The word “malware” is commonly used in the world of cyber security. However, many people who don’t work in the field of network security aren’t sure what malware is other than it’s something bad they don’t want to be infected with. Though you don’t necessarily need to know everything about malware to protect yourself from it, a little bit of knowledge will help you understand this threat and better arm yourself against it.

What is Malware?

The word malware is a combination of two words: malicious and software. So, any piece of software that is meant to steal data, damage devices, or otherwise wreak havoc with your system could be considered malware. Though it’s certainly been a more popular term recently, malware has been around since the 1970s. This was when the Creeper virus introduced the world to a whole new level of threat and malware has been attacking systems all around the world ever since.

Malware is an overly broad category as it describes several threats to your network security. Here are some of the most common types:

Spyware: The name says it all! Spyware is malware that is used to spy on you. When you are infected with spyware, it hangs out in the background of your system, invisible, and sees everything you’re doing online. It can steal passwords, see credit card numbers, and basically snoop on whatever you’re browsing.

Trojans: Just like the famed horse that looked like a legit gift but actually contained dangerous attackers, trojans are a type of malware the seems legit. It can either be hidden in legitimate software or disguised as it. When you download the software, it creates backdoors to let other dangerous malware into your system.

Viruses: A virus gets into your system by attaching itself to clean files so that it can infect other clean files. Once you’re infected with a virus, it can spread quickly and delete or corrupt files as well as damage your system. A virus most often appears as an executable file that ends with .exe.

Adware: Adware is advertising software that ranges from annoying pop-ups to dangerous malware that undermines your security and gives other types of malware a way into your system.

Worms: Worms use network interfaces to get into entire networks of devices that are linked locally or through the Internet. Once it infects one device, it jumps to the next and the next until it’s removed.

Ransomware: Ransomware holds your computer (and you) hostage by infecting your system, locking it down, then charging you a ‘ransom’ to get control again. In some cases, ransomware will charge a fee to return your files, documents, and other information it has kidnapped.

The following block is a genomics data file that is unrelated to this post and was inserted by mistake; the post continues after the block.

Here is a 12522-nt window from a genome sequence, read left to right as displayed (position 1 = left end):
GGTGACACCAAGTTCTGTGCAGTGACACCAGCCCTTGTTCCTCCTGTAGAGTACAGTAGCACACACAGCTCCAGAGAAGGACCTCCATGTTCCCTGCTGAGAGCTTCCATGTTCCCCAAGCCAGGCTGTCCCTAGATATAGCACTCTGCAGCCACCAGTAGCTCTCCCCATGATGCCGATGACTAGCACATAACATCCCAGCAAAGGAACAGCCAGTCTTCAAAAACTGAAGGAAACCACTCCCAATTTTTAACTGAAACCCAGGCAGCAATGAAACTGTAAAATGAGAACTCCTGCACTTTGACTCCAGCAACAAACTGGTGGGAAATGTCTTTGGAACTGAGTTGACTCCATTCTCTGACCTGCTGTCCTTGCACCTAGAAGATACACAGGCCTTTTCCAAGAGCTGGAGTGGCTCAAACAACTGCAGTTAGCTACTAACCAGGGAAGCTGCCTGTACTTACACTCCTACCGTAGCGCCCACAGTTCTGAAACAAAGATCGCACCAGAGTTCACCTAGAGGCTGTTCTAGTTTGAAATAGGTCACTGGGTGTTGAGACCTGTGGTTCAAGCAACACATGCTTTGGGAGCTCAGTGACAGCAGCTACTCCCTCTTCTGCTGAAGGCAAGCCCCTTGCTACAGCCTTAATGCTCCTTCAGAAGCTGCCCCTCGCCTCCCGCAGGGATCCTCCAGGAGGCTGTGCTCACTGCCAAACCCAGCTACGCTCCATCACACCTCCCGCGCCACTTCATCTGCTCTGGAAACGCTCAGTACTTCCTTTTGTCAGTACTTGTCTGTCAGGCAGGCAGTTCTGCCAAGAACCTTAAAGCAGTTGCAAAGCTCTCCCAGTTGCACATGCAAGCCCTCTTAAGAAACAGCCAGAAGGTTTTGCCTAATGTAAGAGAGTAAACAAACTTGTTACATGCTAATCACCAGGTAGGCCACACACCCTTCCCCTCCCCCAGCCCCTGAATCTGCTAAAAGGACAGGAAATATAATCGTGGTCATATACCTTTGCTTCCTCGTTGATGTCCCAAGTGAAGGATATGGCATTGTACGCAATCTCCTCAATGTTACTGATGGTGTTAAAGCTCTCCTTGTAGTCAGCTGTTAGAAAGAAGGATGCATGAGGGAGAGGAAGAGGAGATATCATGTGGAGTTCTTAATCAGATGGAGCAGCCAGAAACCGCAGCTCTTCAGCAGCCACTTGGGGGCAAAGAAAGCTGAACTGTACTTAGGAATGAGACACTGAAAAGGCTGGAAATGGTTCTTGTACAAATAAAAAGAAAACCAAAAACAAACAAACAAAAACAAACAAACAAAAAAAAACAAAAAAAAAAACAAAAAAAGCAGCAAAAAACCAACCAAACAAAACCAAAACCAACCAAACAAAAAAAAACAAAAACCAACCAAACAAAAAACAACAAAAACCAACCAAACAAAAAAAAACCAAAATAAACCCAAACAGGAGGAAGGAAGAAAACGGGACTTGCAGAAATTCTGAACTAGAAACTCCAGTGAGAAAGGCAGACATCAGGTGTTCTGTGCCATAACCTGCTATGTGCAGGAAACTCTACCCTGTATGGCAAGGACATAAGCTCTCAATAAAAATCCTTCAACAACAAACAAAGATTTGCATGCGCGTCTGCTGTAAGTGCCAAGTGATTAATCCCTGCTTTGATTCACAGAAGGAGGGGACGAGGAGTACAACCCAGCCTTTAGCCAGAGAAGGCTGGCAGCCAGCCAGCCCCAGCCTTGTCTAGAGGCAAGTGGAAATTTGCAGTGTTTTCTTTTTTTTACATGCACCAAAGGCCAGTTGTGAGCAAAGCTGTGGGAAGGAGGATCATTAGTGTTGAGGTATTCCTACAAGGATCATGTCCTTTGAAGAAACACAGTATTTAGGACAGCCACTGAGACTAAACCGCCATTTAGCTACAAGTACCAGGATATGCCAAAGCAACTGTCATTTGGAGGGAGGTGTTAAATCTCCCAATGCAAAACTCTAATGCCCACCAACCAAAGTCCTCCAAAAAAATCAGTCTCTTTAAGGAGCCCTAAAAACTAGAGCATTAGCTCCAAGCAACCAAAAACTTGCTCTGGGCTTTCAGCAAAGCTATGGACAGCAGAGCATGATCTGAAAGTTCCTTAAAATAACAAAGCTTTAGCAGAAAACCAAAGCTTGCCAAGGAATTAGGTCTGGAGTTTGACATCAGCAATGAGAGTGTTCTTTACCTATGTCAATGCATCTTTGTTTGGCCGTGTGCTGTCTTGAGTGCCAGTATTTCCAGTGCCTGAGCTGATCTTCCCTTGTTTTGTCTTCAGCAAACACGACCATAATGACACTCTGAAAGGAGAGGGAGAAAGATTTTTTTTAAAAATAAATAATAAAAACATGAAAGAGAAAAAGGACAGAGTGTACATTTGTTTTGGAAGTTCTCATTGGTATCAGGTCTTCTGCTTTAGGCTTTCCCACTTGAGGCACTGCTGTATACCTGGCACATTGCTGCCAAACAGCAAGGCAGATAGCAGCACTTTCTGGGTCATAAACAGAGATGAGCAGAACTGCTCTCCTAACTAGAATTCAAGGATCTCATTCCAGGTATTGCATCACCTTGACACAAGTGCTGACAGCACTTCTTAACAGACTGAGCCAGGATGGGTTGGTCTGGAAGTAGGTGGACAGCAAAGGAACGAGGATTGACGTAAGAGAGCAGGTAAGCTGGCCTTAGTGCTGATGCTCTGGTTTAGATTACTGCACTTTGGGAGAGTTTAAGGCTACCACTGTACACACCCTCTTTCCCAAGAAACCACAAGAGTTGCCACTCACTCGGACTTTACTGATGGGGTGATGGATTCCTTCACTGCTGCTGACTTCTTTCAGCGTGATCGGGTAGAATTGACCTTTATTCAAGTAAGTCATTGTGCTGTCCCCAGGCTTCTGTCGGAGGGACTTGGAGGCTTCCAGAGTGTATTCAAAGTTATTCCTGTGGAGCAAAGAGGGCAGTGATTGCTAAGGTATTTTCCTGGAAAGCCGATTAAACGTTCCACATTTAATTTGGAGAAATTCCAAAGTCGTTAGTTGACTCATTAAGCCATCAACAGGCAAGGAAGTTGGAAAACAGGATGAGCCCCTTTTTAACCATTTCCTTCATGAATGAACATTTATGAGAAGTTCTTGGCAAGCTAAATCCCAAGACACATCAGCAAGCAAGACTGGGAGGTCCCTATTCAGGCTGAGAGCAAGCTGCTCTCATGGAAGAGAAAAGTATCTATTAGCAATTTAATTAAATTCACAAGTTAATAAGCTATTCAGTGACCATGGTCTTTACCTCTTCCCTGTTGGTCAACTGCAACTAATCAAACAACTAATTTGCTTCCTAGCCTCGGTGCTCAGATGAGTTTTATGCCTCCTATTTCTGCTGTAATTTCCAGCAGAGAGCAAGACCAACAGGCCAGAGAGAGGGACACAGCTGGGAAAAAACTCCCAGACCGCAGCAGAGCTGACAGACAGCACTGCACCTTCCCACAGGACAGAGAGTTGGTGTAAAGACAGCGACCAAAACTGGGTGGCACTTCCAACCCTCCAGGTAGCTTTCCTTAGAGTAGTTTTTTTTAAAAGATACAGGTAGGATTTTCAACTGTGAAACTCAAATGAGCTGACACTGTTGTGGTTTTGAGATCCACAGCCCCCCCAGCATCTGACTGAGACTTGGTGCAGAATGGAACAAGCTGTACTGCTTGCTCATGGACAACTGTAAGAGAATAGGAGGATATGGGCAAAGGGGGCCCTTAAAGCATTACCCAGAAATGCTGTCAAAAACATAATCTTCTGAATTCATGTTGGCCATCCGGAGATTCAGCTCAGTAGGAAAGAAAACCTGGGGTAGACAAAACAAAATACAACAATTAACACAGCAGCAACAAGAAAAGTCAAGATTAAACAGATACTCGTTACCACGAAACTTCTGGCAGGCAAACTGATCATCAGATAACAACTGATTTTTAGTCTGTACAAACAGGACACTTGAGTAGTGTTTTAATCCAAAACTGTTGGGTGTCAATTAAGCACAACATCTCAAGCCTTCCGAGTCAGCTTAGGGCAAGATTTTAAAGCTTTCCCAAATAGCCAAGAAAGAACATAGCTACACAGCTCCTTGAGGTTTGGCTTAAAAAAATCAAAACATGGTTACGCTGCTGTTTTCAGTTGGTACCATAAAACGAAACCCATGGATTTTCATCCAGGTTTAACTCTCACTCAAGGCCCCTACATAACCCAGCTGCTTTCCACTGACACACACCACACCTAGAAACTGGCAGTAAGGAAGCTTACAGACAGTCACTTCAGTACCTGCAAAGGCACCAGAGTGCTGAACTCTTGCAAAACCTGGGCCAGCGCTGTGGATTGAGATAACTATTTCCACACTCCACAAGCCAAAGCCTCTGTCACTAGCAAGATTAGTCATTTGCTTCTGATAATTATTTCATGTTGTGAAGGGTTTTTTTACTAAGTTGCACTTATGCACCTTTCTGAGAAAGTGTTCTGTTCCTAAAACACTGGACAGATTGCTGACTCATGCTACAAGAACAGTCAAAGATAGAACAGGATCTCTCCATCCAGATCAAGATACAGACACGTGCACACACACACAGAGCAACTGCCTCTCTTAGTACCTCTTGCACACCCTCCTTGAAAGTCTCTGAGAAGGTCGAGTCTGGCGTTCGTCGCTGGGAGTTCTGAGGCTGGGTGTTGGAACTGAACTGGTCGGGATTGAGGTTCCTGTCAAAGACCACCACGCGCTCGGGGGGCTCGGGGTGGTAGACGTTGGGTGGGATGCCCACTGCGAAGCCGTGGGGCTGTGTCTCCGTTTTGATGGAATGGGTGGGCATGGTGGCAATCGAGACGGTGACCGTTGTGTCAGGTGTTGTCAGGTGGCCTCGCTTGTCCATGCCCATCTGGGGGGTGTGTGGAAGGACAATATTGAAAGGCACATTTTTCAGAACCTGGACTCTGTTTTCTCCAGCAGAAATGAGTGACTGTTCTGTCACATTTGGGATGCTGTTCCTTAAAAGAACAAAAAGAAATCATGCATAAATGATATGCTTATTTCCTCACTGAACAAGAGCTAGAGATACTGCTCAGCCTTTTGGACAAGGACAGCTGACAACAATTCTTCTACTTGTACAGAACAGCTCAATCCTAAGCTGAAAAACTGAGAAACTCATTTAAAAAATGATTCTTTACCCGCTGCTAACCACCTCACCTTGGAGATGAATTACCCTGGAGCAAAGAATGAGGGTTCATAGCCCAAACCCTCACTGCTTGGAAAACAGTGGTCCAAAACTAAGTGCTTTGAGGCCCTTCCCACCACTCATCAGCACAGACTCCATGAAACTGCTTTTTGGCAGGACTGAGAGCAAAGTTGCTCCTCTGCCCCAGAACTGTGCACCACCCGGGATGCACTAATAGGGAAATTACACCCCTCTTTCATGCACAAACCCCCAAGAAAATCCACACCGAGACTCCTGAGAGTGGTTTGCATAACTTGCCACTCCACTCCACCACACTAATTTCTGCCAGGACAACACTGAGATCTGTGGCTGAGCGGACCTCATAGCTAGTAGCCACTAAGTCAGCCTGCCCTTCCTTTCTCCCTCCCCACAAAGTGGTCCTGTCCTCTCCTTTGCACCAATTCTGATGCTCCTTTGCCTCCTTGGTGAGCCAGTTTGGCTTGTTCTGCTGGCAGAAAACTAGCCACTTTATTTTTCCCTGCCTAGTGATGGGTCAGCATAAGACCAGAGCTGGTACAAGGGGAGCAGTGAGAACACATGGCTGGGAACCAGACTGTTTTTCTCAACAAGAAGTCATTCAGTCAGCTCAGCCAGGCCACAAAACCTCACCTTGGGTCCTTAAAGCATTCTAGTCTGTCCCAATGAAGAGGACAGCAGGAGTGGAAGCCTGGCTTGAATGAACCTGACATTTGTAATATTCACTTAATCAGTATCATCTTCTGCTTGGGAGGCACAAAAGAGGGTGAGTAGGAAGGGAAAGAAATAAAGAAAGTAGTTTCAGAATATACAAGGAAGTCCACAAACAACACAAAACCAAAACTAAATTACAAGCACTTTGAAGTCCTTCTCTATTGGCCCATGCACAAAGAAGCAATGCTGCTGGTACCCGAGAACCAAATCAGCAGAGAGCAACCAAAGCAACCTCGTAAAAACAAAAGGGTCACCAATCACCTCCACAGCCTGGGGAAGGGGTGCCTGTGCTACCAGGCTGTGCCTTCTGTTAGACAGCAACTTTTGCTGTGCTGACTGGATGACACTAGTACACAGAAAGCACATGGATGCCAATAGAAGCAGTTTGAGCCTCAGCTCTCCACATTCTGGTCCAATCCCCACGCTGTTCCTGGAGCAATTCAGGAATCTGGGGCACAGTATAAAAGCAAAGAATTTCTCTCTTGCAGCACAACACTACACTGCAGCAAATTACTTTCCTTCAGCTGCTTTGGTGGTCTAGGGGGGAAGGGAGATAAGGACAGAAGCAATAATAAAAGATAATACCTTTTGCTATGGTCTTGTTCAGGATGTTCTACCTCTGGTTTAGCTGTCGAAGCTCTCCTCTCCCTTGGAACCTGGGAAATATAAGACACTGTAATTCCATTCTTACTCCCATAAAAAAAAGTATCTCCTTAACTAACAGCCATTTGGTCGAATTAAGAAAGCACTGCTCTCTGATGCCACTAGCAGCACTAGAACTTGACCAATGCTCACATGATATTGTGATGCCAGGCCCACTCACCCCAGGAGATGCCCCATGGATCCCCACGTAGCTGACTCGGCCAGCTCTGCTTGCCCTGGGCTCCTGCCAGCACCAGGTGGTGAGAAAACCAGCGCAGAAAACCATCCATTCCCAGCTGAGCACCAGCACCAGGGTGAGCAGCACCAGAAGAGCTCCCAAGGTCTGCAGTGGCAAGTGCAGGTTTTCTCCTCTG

How to Protect Against Malware

Though malware is scary and can be incredibly destructive, it usually relies on an action performed by the user to get into a system. That’s why it’s vital to train your team (and yourself) to recognize malware and prevent it from infecting your system. Here are some easy ways you and your team can reduce the chances of being affected by malware.

Get an ad blocker: It’s impossible to know which ads are legit online and which contain malware. That’s why using a reliable ad-blocker is important. We suggest the uBlock Origin browser extension that’s available for both Chrome and Firefox.

Know who to trust: The most common way hackers deliver malware is by getting you to click on alerts, links, ads, or emails. No matter how appealing or legit something may look, do not click on it unless you know exactly what it is and who it’s from.

Browse safely: While malware can be found on almost any type of website, it’s mostly commonly found on small, local websites with little to no backend security. Reduce your chances of being infected by malware by limiting your browsing to large, reputable sites with tight security.

Check those downloads: Before you download anything, double check that it’s trustworthy. You can do this by reading reviews of the download, independently contacting the person who sent you the download to verify it’s truly from them and asking others who have already downloaded the software.

While these tips will keep you and your team safe from much of the malicious software out there, there is still a chance you could be infected by malware. In the next blog, we’ll talk about how to detect when you’re infected and how to remove malware quickly before too much damage is done!